Reardon explains CN’s solution to another challenging northern situation. “When confronted by questions of how to transport freight to Alaska, instead of building a new rail line we developed the Aquatrain, a 43-car rail barge that links Prince Rupert to Whittier, Alaska.” The service is operated by Foss Marine for CN, using the largest rail car barge in the world and makes more than 30 round trips per year. It transports loaded rail cars which are then passed on to the Alaska Railroad for delivery across the state, and Reardon says that the cargo mix includes construction and mining products.
Prince Rupert’s Fairview container terminal undergoing expansion
Mark Schepp, Senior Vice-President, Maher Terminals, recalls that from handling one ship call per week when Fairview Terminals began operations in October 2007, service calls have now risen to four per week. “The highlights of the terminal are the rapid ship-to-rail transfer, the high level of crane productivity, which is around 31 to 32 moves per hour. This combined with the speed of rail transit to North American markets including Chicago, Memphis, Detroit and eastern Canadian markets including Montreal and Toronto makes for great reliability.” He adds that the consistency of the network from the carriers to the longshore personnel to CN’s support has allowed a tremendous amount of growth in the face of a couple of difficult economic years worldwide.
With an 18.7-metre berth depth, Maher’s Fairview Terminal can accommodate containerships with a capacity of 12,500 containers. Cargo is offloaded using 1,800-tonne super post-panamax cranes with a reach of 22 containers. The yard can hold 9,000 TEUs and has outlets for refrigerated containers. In August, the terminal took delivery of a fourth crane, raising its capacity from 750,000 containers to 850,000 TEUs. Mark Schepp continues, “The berth is about 360 metres to support those four cranes, the container yard and seawall yard comprise about 55 acres and we have 21 re-stackers. We’re a re-stacker operation and everything we do is with re-stackers, as it gives us quite a bit of flexibility on a small footprint.”
Further expansions could increase the capacity to 2.3 million TEUs. Mr. Schepp says that the Port has received environmental approvals to build a second berth and to take some further upland space. “We are currently in the midst of our detailed design process, which will take us to an award of contract so as to potentially begin building in 2014.” These terminal expansion plans will effectively quadruple the capacity to two million TEUs and involves adding a second 360-metre berth and additional on-dock rail. “Currently CN is completing a 12,000-foot siding just south of our gate, but it is for Fairview Terminals use.” The expanded facility will have an on-site storage capacity of 28,560 TEUs at five high. The expansion will create the second-largest handling facility on the west coast, with the expectation that the new facility will alleviate congestion at existing west coast ports and create significant economic opportunities for Canadian importers and exporters.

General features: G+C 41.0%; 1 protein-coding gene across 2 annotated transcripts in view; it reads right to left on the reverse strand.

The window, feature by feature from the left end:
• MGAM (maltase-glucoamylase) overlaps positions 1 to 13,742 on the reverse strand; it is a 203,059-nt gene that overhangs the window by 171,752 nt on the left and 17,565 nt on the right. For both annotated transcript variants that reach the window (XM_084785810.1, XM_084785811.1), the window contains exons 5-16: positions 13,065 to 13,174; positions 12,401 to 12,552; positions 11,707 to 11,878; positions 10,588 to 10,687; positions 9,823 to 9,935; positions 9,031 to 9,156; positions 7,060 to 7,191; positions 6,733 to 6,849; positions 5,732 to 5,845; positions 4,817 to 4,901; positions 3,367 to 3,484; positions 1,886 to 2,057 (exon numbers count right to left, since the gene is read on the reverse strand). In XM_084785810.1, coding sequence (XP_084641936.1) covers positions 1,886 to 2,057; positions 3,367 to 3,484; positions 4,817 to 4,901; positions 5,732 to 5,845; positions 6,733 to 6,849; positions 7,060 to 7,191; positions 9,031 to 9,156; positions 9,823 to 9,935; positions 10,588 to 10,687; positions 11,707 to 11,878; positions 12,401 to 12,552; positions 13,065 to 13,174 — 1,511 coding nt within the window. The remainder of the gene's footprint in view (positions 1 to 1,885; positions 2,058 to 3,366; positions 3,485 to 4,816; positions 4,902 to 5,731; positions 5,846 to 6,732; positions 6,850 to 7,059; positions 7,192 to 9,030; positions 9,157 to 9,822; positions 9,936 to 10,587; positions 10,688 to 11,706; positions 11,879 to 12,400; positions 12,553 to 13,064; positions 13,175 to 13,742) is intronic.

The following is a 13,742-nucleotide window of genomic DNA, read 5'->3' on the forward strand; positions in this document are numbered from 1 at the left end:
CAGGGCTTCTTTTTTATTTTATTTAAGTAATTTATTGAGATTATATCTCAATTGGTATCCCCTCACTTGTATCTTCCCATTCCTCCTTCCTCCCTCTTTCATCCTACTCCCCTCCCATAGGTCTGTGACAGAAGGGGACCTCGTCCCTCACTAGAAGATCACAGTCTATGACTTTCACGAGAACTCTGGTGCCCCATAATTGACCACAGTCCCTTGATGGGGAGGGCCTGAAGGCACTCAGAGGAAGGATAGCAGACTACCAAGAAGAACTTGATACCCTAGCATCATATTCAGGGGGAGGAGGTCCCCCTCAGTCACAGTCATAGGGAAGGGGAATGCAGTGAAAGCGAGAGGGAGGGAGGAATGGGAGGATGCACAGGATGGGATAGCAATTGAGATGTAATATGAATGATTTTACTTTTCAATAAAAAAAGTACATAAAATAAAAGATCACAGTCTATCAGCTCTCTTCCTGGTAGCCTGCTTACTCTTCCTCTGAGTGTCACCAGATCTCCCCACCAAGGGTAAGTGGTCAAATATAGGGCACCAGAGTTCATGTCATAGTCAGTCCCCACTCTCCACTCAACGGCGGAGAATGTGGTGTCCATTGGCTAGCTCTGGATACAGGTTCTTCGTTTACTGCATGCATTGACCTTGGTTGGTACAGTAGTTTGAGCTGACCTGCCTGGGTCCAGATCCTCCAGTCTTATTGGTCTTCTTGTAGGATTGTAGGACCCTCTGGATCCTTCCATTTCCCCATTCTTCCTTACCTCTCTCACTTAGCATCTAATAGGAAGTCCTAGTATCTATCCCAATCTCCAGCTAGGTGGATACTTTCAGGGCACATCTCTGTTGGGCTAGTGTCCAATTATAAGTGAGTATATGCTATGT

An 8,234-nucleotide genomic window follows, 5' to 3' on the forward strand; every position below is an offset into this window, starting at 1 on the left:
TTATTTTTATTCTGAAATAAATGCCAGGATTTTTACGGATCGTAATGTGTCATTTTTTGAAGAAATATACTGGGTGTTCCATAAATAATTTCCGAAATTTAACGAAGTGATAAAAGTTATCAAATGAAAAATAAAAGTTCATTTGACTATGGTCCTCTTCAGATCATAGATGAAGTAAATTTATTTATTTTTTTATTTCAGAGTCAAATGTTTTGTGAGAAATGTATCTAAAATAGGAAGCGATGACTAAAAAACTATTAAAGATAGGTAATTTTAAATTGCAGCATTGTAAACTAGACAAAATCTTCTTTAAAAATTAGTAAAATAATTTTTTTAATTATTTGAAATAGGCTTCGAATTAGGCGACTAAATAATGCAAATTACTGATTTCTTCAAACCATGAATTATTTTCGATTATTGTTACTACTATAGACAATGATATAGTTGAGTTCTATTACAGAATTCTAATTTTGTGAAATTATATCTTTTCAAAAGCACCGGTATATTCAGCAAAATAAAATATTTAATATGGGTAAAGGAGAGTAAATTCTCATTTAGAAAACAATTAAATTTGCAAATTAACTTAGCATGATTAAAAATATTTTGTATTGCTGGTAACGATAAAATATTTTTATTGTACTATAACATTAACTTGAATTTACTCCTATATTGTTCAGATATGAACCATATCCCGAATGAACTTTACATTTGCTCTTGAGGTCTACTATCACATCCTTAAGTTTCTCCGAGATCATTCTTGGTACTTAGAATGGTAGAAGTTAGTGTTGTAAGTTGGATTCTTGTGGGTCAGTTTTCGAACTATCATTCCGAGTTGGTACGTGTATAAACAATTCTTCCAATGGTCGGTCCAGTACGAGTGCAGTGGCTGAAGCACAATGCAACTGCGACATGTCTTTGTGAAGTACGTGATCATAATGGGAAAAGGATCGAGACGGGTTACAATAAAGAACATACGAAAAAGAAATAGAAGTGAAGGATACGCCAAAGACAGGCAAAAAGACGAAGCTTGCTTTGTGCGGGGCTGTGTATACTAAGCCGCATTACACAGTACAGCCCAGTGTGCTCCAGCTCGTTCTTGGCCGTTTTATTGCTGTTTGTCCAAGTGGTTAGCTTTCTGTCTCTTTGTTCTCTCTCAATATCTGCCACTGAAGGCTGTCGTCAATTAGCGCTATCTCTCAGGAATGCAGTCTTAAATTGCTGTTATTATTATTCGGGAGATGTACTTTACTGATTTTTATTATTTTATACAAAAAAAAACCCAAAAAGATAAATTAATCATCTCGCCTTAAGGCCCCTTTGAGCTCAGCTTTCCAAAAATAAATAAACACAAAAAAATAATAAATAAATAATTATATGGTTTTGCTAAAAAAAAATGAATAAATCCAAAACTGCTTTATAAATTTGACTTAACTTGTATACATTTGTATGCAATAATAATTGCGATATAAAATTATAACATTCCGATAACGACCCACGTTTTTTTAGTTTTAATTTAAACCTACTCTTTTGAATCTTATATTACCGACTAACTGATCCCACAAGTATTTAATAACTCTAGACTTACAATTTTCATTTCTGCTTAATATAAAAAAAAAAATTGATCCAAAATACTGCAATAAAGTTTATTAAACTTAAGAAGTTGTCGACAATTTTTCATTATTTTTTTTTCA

Mr. Schepp says that the Maher Terminals operation in Prince Rupert employs about 22 persons in management which include operations, safety, administration and maintenance. He says that there are about 340 registered longshoremen in Prince Rupert, and on a busy day Fairview Terminal can employ as many as 225. In a 2012 economic impact study commissioned by Port of Prince Rupert, direct employment from the port amounts to 2,300 jobs, with those employees earning approximately $130 million in wages, yielding an average of $58,000 per person year of employment.
“It’s a small community but it has all the resources we currently need to sustain the operation. The city has supported our development, and since our proposed new development is away from the city centre we continue to get that support.” Schepp says that the success of Prince Rupert is unique, “The partnerships that have been formed to give us this reliable network are a credit to the steamship companies who call here, and the men and women who have boots on the ground loading and unloading ships and trains. It’s also a credit to our friends at CN who have done a tremendous job moving the trains in and out.”